Job Search Tips: Find a Mentor and Unlock Your Career Potential

If you want to get ahead … to accelerate your success … you can:

Work harder (we’ve all tried that);

Suck up to an influential (but that’s rather pathetic, isn’t it?); or

Hope for a lucky break (and haven’t we done plenty of hoping already?)

But there is also another way.

Find a mentor!

In the workplace, we’re surrounded by many types of people, from co-workers and team leaders to supervisors and managers. Some of them have an interest in your success, and others…not so much. After all, they have their own self-interests, problems, challenges and priorities too.

A mentor, on the other hand, is someone who has taken a direct, unselfish interest in your success. A mentor is an advisor, one who shares wisdom and teachings. They are critical partners in your development and, most importantly, they can help you unlock your true potential.

Few would dispute the fact that having a mentor is a great thing, a blessing indeed. Obviously, it’s finding a mentor that’s the hard part. Since you can’t force someone to become your mentor, it has to occur somewhat organically. (Many well-intentioned companies have tried to create “mentor initiatives” that ultimately fail because, in short, people either click or they don’t.) Without question, this is a rich and deep topic, but here are two tangible pieces of advice:

Be Prepared. Beginning a relationship with a mentor is an investment. You will need to devote the extra time and energy to become actively engaged with your mentor, and don’t expect to be spoon fed. Be ready to put forth questions and topics for exploration, and be ready to respond to information, questions and references sent your way. Most mentors want inquisitive, energetic mentees, so come into the relationship demonstrating energy and a true desire to learn and improve.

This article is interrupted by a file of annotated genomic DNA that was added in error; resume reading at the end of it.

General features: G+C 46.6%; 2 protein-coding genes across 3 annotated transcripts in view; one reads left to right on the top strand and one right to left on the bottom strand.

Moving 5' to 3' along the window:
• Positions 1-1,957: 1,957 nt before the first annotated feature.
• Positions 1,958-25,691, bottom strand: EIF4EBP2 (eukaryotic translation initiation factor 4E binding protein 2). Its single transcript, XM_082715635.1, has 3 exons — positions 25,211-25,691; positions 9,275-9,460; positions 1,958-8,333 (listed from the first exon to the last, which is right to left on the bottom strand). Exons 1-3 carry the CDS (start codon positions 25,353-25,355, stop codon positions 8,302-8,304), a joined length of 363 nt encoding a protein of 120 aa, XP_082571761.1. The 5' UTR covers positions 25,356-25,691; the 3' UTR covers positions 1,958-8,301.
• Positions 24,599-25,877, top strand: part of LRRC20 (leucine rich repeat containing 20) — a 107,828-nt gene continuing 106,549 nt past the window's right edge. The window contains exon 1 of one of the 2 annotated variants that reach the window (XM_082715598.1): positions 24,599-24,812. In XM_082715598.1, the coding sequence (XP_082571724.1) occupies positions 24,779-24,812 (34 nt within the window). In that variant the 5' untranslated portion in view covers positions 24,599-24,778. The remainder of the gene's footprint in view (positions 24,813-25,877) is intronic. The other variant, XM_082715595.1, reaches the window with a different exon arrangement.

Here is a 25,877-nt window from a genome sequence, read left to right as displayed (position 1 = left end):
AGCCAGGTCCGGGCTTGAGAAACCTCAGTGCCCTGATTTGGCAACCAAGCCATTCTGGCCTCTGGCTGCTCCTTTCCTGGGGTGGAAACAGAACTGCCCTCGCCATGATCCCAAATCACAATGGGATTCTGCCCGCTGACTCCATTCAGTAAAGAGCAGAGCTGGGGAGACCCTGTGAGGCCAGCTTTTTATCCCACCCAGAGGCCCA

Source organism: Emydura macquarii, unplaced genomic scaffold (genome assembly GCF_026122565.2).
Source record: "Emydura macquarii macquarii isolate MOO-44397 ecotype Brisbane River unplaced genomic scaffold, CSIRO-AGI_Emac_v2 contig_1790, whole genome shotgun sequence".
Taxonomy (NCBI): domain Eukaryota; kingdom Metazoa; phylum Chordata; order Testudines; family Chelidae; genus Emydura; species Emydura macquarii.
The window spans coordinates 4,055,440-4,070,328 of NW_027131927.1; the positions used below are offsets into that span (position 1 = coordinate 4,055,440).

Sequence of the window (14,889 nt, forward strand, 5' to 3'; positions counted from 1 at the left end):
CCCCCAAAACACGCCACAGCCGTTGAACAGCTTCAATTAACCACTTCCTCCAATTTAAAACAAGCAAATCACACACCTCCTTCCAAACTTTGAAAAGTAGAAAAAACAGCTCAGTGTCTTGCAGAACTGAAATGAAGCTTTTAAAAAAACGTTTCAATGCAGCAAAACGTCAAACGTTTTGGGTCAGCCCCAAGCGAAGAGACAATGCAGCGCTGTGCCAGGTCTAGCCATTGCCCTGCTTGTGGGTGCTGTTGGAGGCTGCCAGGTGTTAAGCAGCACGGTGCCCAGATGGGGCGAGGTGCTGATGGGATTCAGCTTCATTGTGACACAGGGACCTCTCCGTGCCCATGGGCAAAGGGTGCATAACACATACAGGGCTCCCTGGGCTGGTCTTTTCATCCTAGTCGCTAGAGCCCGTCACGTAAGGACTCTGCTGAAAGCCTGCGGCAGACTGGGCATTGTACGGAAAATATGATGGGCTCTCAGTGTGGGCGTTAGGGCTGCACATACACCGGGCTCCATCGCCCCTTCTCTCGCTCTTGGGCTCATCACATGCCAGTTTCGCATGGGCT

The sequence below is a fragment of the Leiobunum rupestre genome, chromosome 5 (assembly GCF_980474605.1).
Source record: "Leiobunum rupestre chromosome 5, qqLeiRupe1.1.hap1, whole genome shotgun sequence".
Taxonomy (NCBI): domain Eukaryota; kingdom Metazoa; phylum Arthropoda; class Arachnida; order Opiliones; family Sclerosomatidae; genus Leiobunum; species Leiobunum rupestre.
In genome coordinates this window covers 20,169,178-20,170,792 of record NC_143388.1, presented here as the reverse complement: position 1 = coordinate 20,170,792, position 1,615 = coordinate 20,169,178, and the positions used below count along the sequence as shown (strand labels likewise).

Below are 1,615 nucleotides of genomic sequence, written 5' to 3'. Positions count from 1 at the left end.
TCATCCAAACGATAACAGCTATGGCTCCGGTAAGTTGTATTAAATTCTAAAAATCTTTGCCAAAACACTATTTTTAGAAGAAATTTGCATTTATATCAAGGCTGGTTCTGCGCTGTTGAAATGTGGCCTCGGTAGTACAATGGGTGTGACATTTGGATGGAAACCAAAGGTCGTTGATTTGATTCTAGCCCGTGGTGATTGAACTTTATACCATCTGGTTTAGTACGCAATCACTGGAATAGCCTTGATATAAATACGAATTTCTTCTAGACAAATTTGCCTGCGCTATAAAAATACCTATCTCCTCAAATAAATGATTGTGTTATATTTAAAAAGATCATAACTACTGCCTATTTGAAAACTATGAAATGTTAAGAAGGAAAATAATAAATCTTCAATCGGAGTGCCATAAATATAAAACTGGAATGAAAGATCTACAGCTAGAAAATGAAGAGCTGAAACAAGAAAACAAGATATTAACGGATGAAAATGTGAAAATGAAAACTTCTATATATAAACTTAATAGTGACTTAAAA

Activate Your Sensors. Begin thinking about potential mentors and know what to look for. Seek out those who meet the following criteria:

  • Helpful, giving nature and authentic generous spirit
  • Good communicator
  • Demonstrated willingness to teach others
  • Easily approachable
  • Possesses the experience, skills, and smarts you’re looking to develop

I have had the pleasure of learning from four mentors over the course of my career. Not one of them did I pursue directly. Each came about from my openness toward having a mentor. Conversely, I have been blessed to be a mentor to an equal number of proteges—again, all organic in origin. Such relationships are incredibly powerful and rewarding. Case in point: I took an idea, suggested by one of my mentors, and turned it into a book that I co-wrote with my protege, Emily Bennington. Effective Immediately – How to Fit In, Stand Out and Move Up in Your First Real Job is woven from the fabric of our shared learning over the course of a decade. My hope is that each of you will defy the odds and discover a mentor, with whom you will enjoy a rich, longstanding relationship and many great accomplishments.